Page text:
Course Corrections

Our friends gave us an amazing Bob Stroller for our baby shower. I hated it. It was so big and cumbersome for our teeny tiny little baby. And it has a fixed front wheel. I thought there was nothing worse than a fixed front wheel.

When winter came, though, I fell in love with the stroller. When Loki was a teeny tiny peanut, it was great to snuggle him up for walks in one of my carriers. But as he got more mobile and wanting to see the world around him, the stroller became my best friend for our daily walks. And the Bob was great on snow or ice, and someday I’ll even take it out to the woods.

The other day we were out for a stroll and it was lightly snowing. It felt so good to get out and stretch my legs, as it had been a few days since our last walk. It was beautiful, Loki was happy, I was happy.

We were walking the circular track at a nearby park and I noticed that the stroller was creating an interesting pattern in the snow. Because of the fixed front wheel, the stroller doesn’t turn around the oval track. Instead I have to tilt it slightly backward to turn the stroller. I make many micro turns as we go. Sometimes the pattern looked like a smooth circle, but other times there were little jigjags, indicating a bigger course correction. (That picture at the top, that's of our stroller jigjags.)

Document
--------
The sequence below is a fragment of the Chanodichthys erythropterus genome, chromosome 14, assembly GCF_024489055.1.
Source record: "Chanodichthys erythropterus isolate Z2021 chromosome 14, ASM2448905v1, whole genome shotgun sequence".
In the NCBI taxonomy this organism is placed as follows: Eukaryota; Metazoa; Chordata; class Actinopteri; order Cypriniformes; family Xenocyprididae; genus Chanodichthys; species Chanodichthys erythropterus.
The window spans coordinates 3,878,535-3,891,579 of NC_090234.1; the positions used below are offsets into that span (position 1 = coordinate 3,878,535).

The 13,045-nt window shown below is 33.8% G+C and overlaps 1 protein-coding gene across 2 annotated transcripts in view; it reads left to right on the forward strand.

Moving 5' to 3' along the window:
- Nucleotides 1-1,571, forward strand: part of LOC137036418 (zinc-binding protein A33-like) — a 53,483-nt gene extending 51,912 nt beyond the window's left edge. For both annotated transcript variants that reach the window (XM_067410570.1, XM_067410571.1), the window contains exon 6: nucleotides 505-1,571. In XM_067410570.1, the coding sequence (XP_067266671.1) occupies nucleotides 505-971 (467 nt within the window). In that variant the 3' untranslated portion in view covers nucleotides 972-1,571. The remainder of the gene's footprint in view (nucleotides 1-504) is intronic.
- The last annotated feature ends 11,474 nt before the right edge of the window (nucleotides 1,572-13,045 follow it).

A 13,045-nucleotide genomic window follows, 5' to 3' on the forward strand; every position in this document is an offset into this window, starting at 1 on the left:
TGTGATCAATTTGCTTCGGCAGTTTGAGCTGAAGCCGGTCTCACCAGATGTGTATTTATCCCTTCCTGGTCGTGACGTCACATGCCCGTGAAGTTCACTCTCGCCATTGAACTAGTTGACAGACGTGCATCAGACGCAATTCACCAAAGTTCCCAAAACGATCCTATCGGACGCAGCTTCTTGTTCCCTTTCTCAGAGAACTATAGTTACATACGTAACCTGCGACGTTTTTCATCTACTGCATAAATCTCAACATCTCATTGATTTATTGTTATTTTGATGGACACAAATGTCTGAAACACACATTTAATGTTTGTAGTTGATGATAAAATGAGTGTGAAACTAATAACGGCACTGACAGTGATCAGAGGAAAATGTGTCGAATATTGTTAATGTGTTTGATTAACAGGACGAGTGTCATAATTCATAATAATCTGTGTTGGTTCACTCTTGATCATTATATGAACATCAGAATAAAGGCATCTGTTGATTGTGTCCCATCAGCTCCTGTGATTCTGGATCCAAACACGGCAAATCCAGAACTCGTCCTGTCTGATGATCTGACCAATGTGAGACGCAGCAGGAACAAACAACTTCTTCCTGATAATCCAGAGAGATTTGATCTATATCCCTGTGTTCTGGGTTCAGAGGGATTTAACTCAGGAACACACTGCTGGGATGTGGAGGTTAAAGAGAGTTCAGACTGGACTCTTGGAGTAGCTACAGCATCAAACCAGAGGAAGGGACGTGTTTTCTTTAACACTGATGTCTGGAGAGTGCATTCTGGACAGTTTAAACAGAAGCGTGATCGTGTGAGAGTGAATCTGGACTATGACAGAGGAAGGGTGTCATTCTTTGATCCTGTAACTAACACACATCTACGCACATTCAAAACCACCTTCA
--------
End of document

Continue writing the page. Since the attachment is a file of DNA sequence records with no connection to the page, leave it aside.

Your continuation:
As a chronic ‘metaphor-maker’ of all things, I thought this was a great metaphor about course correcting in life: 
We set out on a path with certain goals or dreams in mind, and many times, little nudges will do the trick to keep us on track. Smooth and easy. Other times we need a bigger jigjag to stay on course. And then there are times in life when something happens to make us take a new course or find a new direction or a new goal.

Like Loki starting to cry and wanting out of the stroller. Ugh! This was new – he loves the stroller! But here we were, on course, and yet he wanted change. So change we did. Out he came from the stroller, and back home we went.

What small course corrections do you make to keep on track? For me, it is checking in with the feelings I want out of work this year (as I wrote about here) – juicy, spacious, connected, and attuned.

When accepting gigs, or planning workshops, I check in with my heart for attunementto my needs. Does this gig feel juicy, fun, meaningful? Is my calendar spaciousenough so that I don’t feel overwhelmed and stressed? Is the pay adequate to make it worth my while? Do I feel connected to my family, to my colleagues, to the work?

What are your priorities? How do they shape your daily choices? What small correction can you make this week to keep you on track?

I’d love to hear from you about how you keep on course with your goals and taking care of yourself at the same time. It makes my day to be connected to you and hear about your journey.

Thanks for reading!